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OHP Partners with Community Organizations, Provides Food Bags for Students
OHP Partners with Community Organizations, Provides Food Bags for Students
Kelsey Webb
Tuesday, January 05, 2021

Ohio Hi-Point Career Center handed out holiday care packages to every student on the Bellefontaine Main Campus before the district's two-week holiday break.

 The care packages, which were provided to 500 students, included staple non-perishable food items, a variety of sweet treats, and holiday cards signed by the OHP staff.

The initiative is part of Ohio Hi-Point’s common cause, a yearly service project to help make a difference in the community. In addition to staff donations, Ohio Hi-Point partnered with the Second Harvest Food Bank out of Springfield, Ohio, to collect over 4,000 pounds of food (which equates to 3,500 meals, according to the Feeding America guidelines) to gift to students. The Ohio National Guard transported the food to campus where it was unloaded and sorted for packing, and Logan Acres in Bellefontaine and Green Hills Community in West Liberty sponsored the tote bags for students to carry the food.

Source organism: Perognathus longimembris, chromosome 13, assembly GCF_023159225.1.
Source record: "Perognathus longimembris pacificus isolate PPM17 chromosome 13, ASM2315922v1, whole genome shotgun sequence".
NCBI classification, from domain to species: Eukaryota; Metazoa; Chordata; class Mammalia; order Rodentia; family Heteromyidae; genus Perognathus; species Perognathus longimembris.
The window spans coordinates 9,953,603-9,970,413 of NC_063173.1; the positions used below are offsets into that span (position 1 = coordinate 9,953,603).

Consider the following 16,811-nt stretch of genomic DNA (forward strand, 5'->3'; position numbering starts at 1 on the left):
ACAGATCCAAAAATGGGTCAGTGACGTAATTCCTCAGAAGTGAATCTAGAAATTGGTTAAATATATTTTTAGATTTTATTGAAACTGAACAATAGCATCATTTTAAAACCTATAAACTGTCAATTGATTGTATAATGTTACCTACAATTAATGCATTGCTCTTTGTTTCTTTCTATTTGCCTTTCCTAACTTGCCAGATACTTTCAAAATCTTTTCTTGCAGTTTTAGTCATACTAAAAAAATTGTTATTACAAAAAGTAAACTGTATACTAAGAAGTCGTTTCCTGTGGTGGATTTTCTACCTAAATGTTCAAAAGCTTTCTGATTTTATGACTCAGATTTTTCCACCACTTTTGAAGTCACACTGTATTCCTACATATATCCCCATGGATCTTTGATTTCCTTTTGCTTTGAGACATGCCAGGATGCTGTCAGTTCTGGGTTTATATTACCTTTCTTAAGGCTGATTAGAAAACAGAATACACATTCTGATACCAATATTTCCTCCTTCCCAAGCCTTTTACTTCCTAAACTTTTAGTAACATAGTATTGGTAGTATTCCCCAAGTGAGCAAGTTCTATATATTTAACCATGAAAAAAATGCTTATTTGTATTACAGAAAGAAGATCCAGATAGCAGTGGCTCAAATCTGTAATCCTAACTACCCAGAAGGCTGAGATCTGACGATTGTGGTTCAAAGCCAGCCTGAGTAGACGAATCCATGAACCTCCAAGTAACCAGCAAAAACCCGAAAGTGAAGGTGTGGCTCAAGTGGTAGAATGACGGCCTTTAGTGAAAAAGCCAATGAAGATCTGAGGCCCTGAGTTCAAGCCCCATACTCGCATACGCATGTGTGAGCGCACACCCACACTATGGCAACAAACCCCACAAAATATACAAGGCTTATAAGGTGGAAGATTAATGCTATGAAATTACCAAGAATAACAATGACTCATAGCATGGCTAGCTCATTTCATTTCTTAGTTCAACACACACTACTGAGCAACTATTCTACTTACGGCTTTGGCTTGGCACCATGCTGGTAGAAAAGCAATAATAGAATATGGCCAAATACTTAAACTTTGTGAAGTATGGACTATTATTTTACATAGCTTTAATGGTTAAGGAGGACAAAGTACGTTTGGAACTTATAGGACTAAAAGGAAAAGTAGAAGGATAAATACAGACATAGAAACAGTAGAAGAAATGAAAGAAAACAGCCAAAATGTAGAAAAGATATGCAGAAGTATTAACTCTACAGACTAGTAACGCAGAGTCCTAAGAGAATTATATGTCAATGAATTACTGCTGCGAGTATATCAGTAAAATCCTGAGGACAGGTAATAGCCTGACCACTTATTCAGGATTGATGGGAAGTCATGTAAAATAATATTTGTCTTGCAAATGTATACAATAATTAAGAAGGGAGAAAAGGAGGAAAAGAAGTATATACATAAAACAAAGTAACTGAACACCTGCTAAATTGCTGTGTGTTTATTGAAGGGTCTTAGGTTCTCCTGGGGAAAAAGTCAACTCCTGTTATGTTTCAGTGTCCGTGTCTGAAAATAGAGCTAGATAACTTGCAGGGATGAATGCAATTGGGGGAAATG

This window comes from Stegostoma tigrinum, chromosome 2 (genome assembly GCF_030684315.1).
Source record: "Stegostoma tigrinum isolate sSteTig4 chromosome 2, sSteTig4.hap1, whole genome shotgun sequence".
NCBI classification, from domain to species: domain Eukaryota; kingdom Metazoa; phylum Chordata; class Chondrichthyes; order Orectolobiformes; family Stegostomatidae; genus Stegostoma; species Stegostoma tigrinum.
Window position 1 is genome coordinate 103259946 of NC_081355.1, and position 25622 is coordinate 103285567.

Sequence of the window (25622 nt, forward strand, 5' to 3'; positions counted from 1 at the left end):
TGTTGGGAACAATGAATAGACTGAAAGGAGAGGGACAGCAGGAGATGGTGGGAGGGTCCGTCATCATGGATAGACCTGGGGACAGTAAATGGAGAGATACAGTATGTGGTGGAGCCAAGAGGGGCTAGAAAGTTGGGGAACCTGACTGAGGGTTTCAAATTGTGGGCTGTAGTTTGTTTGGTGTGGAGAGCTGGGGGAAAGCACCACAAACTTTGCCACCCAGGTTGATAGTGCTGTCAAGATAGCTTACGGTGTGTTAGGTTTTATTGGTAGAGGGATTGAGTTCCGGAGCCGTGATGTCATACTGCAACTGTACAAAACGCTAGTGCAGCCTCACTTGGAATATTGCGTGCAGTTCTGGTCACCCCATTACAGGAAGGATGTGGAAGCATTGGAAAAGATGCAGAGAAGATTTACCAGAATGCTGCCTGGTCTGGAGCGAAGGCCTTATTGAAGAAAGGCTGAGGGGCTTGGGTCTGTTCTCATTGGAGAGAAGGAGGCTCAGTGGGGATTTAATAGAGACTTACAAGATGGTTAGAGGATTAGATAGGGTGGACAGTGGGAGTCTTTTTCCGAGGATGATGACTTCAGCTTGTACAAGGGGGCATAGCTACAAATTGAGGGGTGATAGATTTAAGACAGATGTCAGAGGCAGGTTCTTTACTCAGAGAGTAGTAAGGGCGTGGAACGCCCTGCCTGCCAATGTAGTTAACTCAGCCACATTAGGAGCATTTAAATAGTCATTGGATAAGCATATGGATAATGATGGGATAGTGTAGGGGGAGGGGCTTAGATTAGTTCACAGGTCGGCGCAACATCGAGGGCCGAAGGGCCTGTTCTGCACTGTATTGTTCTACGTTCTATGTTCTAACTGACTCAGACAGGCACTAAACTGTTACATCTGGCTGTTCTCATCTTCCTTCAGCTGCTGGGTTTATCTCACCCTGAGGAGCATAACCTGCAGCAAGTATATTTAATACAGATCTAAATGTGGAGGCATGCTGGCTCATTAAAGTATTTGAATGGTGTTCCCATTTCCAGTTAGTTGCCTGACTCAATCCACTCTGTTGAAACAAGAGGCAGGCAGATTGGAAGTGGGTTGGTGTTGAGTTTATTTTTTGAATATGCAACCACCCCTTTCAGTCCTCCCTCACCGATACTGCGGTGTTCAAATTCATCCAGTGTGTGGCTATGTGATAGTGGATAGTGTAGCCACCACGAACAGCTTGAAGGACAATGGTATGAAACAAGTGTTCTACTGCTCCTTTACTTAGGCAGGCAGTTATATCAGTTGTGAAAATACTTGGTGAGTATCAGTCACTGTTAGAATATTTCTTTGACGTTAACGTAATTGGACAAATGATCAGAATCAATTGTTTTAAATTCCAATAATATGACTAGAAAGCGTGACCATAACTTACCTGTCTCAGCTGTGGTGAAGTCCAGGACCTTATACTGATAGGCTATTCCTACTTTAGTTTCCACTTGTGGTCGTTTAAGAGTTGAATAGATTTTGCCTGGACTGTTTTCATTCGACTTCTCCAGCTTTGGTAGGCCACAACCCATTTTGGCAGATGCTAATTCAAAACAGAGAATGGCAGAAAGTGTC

Shelly Swaney, Ohio Hi-Point’s Intervention Coordinator, spearheaded the project. “The reason why we wanted to do this was because it’s been such a hard year, and we really wanted to let our students know we care about them.”

Swaney said the project started by, “asking our staff for hot chocolate, candy and just fun goodies to send home with our kids.” However, after a few weeks, “it grew into a wonderful partnership with a lot of community organizations.”

Ohio Hi-Point provides students with a hot breakfast and lunch at school, and with the donation by the Second Harvest Food Bank, Ohio Hi-Point is able to help make sure students have nutritious meals while they are not in school over the holidays. OHP staff members helped distribute the food to students. 

“It’s been really inspiring to see all these people come together,” said Swaney. “That helping hand is very apparent, even more so, than ever before, and you want to be a part of that.”

When asked if she had any advice for people navigating through the pandemic this holiday season, she said, “I would encourage anyone trying to maneuver through this pandemic to get to know your neighbor. It may be distanced with masks on, but actions are speaking very, very loudly right now. Have your actions say something positive and meaningful.”